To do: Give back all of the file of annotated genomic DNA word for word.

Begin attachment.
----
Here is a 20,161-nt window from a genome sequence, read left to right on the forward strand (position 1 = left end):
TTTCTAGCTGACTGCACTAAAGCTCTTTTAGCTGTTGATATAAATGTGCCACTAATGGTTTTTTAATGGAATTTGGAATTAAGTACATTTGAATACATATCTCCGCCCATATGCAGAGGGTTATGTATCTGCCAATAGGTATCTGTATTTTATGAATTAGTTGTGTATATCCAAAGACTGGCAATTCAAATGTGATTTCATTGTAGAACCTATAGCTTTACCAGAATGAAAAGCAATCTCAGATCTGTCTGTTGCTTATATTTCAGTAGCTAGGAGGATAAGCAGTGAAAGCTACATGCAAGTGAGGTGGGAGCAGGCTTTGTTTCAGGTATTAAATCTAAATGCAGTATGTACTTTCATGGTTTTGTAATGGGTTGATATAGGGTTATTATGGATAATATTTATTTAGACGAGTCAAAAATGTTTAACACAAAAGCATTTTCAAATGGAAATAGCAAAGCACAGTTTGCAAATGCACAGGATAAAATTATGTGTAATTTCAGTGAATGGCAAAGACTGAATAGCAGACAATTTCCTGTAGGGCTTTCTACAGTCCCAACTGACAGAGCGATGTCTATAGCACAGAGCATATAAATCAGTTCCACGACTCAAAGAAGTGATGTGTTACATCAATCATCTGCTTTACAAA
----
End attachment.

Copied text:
Here is a 20,161-nt window from a genome sequence, read left to right on the forward strand (position 1 = left end):
TTTCTAGCTGACTGCACTAAAGCTCTTTTAGCTGTTGATATAAATGTGCCACTAATGGTTTTTTAATGGAATTTGGAATTAAGTACATTTGAATACATATCTCCGCCCATATGCAGAGGGTTATGTATCTGCCAATAGGTATCTGTATTTTATGAATTAGTTGTGTATATCCAAAGACTGGCAATTCAAATGTGATTTCATTGTAGAACCTATAGCTTTACCAGAATGAAAAGCAATCTCAGATCTGTCTGTTGCTTATATTTCAGTAGCTAGGAGGATAAGCAGTGAAAGCTACATGCAAGTGAGGTGGGAGCAGGCTTTGTTTCAGGTATTAAATCTAAATGCAGTATGTACTTTCATGGTTTTGTAATGGGTTGATATAGGGTTATTATGGATAATATTTATTTAGACGAGTCAAAAATGTTTAACACAAAAGCATTTTCAAATGGAAATAGCAAAGCACAGTTTGCAAATGCACAGGATAAAATTATGTGTAATTTCAGTGAATGGCAAAGACTGAATAGCAGACAATTTCCTGTAGGGCTTTCTACAGTCCCAACTGACAGAGCGATGTCTATAGCACAGAGCATATAAATCAGTTCCACGACTCAAAGAAGTGATGTGTTACATCAATCATCTGCTTTACAAA